Many dietary supplements contain unlabeled and even potentially dangerous ingredients, but government oversight on these products remains limited, writes Christie Aschwanden for the Washington Post.
The hidden, extra ingredients in dietary supplements
Aschwanden reports that while many people buy dietary supplements believing that that are safer or more "natural" than pharmaceuticals. But supplements may contain hidden—and sometimes dangerous—ingredients.
For instance, in a recent study in Clinical Toxicology, Pieter Cohen, a physician at Cambridge Health Alliance and associate professor at Harvard Medical School, along with other researchers, found 9 prohibited stimulants in 17 brands of sports and weight-loss supplements. Almost half of the tested supplements contained more than one stimulant.
Similarly, a 2018 study published in JAMA Open Network found that FDA between 2007 and 2016 had flagged 746 dietary supplements as having unapproved or recalled pharmaceuticals, including steroids and erectile dysfunction drugs. However, according to Aschwanden, only 48% of the flagged pharmaceuticals were voluntarily recalled by manufacturers; most of the supplements continued to be sold.
In addition, Cohen said many supplements suffer from another issue, called "economic adulteration," in which manufacturers use less expensive, impure ingredients instead of more expensive, pure ones. For instance, the manufacturer of might use the "scraps" of a garlic plant rather than the bulb. According to Cohen, the substitution may take place when raw ingredients are being manufactured, so a company purchasing the raw ingredients to make supplements may be unaware of any problems.
Loren Israelsen, president of the United Natural Products Alliance, said while economic adulteration is "a violation of federal law under the Food, Drug, and Cosmetic Act," it nonetheless remains "a persistent problem for all industries that sell higher value commodities."
Limited oversight and rapid growth
According to Cohen, contaminated supplements continue to proliferate in part because of the Dietary Supplement Health and Education Act of 1994 (DSHEA), which he said leans more toward providing access to supplements rather than ensuring their safety.
Under DSHEA, FDA's ability to provide oversight for supplements is limited, Aschwanden writes, and many new dietary supplements enter the market without first being evaluated. Courtney Rhodes, a spokesperson for the FDA, told the Post that the agency "currently has no systematic way of knowing what dietary supplements are on the market, when new products are introduced, or what they contain."
Separately, Peter Lurie, a former FDA official and current executive director of the Center for Science in the Public Interest, said that "there is no systematic monitoring of safety and effectiveness" for supplements at FDA.
Despite these limits, the agency does intervene when it can, Aschwanden writes. For instance, according to Rhodes, FDA over the past year has acted against "products whose labeling claimed the products would treat or prevent hangovers, depression, and other mental health disorders." These products were labeled as dietary supplements but were "unapproved new drugs and/or misbranded drugs," she said.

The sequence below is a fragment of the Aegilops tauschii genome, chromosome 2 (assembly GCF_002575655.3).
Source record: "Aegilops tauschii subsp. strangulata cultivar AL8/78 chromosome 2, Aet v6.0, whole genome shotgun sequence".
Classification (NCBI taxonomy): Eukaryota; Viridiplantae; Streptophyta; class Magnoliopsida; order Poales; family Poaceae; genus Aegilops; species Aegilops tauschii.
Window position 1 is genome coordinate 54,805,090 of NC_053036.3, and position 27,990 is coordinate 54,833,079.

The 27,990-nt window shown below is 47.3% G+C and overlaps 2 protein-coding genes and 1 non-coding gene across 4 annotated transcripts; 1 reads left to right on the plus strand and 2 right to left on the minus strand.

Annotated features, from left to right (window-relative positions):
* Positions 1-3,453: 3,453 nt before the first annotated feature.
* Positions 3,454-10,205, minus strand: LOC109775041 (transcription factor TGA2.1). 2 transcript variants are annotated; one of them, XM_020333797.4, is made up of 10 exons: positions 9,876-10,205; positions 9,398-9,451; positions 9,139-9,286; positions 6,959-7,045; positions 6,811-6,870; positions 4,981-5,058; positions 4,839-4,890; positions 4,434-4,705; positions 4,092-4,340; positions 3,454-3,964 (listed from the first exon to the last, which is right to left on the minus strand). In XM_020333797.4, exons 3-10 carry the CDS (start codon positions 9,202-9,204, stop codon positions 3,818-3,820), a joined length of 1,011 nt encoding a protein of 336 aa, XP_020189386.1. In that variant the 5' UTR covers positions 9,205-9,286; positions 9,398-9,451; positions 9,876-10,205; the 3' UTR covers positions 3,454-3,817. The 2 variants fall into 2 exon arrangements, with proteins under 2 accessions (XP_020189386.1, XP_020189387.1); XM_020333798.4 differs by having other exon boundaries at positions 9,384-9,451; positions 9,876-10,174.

And FDA is working to expand its authority. The agency's 2020 and 2021 budget requests included a legislative proposal that would "require all products marketed as 'dietary supplements' to be listed with the FDA and give the agency authority to act against noncompliant products and the manufacturers and/or distributors of such products," Rhodes said.
However, in addition to a current lack of authority on the issue, FDA also does not currently have the funding needed to provide oversight to the massive supplement industry, Aschwanden writes.
Israelsen said the supplement industry grew from being worth $5 billion in 1994 to around $50 billion today. "You have 10 times growth over 20 years—that's remarkable, but I can assure you the FDA budget did not increase by 10 times," he said.
5 ways to choose safe, reliable supplements
To help consumers wade through the proliferation of supplements and choose ones that are safe and reliable, experts have offered a few tips, Aschwanden reports.
- Look for simple ingredients. Cohen recommends that consumers choose supplements with simple ingredients that do not make over-the-top claims, like suggesting that they can treat or prevent an illness.
- Purchase supplements from reputable stores. Israelsen said supplements sold cheaply online may have hidden ingredients or impurities. Other supplements in major retail chains tend to have to go through a vetting process.
- Avoid products on FDA's Dietary Ingredient Advisory List. The list covers products containing ingredients that may not comply with FDA rules. The ingredients on the list have not necessarily been labeled as unsafe, but FDA is looking into them, Aschwanden writes.
- Find supplements that have been certified by outside parties. Cohen recommends products that have been certified by U.S. Pharmacopeia, calling it "the gold standard."
- Avoid certain types of supplements. There are several types of supplements that consumers may want to avoid, Aschwanden writes. A 2018 study found that supplements promoting sexual enhancement, weight loss, or muscle building were the ones most likely to be contaminated. (Aschwanden, Washington Post, 6/30)